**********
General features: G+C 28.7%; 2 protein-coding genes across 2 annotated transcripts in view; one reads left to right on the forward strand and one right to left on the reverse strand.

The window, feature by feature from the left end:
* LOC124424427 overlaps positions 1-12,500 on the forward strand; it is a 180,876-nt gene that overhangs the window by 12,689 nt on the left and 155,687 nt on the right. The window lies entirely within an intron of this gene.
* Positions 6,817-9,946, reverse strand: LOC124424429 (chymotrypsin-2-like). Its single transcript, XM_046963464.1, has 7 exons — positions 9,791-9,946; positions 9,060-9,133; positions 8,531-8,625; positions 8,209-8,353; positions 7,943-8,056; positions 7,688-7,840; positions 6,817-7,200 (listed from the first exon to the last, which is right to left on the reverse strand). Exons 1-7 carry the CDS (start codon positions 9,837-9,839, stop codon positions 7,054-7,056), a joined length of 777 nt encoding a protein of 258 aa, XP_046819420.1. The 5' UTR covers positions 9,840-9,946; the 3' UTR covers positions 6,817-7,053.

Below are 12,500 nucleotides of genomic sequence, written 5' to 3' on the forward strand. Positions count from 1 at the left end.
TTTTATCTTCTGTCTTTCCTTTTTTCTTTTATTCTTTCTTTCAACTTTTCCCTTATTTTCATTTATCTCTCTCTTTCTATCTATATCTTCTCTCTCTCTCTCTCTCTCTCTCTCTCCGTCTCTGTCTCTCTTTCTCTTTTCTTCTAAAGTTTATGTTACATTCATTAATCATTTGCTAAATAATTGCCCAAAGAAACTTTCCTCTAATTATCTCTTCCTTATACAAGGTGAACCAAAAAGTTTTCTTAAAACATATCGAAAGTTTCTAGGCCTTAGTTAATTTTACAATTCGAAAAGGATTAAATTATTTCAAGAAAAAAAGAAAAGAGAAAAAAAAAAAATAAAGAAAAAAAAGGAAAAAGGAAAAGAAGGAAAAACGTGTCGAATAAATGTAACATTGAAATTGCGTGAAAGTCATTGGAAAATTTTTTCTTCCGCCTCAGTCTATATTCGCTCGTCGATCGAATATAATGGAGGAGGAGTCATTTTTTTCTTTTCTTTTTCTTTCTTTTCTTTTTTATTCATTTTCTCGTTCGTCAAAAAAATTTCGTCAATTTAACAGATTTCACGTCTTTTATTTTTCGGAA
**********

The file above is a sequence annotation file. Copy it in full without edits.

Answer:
General features: G+C 28.7%; 2 protein-coding genes across 2 annotated transcripts in view; one reads left to right on the forward strand and one right to left on the reverse strand.

The window, feature by feature from the left end:
* LOC124424427 overlaps positions 1-12,500 on the forward strand; it is a 180,876-nt gene that overhangs the window by 12,689 nt on the left and 155,687 nt on the right. The window lies entirely within an intron of this gene.
* Positions 6,817-9,946, reverse strand: LOC124424429 (chymotrypsin-2-like). Its single transcript, XM_046963464.1, has 7 exons — positions 9,791-9,946; positions 9,060-9,133; positions 8,531-8,625; positions 8,209-8,353; positions 7,943-8,056; positions 7,688-7,840; positions 6,817-7,200 (listed from the first exon to the last, which is right to left on the reverse strand). Exons 1-7 carry the CDS (start codon positions 9,837-9,839, stop codon positions 7,054-7,056), a joined length of 777 nt encoding a protein of 258 aa, XP_046819420.1. The 5' UTR covers positions 9,840-9,946; the 3' UTR covers positions 6,817-7,053.

Below are 12,500 nucleotides of genomic sequence, written 5' to 3' on the forward strand. Positions count from 1 at the left end.
TTTTATCTTCTGTCTTTCCTTTTTTCTTTTATTCTTTCTTTCAACTTTTCCCTTATTTTCATTTATCTCTCTCTTTCTATCTATATCTTCTCTCTCTCTCTCTCTCTCTCTCTCTCCGTCTCTGTCTCTCTTTCTCTTTTCTTCTAAAGTTTATGTTACATTCATTAATCATTTGCTAAATAATTGCCCAAAGAAACTTTCCTCTAATTATCTCTTCCTTATACAAGGTGAACCAAAAAGTTTTCTTAAAACATATCGAAAGTTTCTAGGCCTTAGTTAATTTTACAATTCGAAAAGGATTAAATTATTTCAAGAAAAAAAGAAAAGAGAAAAAAAAAAAATAAAGAAAAAAAAGGAAAAAGGAAAAGAAGGAAAAACGTGTCGAATAAATGTAACATTGAAATTGCGTGAAAGTCATTGGAAAATTTTTTCTTCCGCCTCAGTCTATATTCGCTCGTCGATCGAATATAATGGAGGAGGAGTCATTTTTTTCTTTTCTTTTTCTTTCTTTTCTTTTTTATTCATTTTCTCGTTCGTCAAAAAAATTTCGTCAATTTAACAGATTTCACGTCTTTTATTTTTCGGAA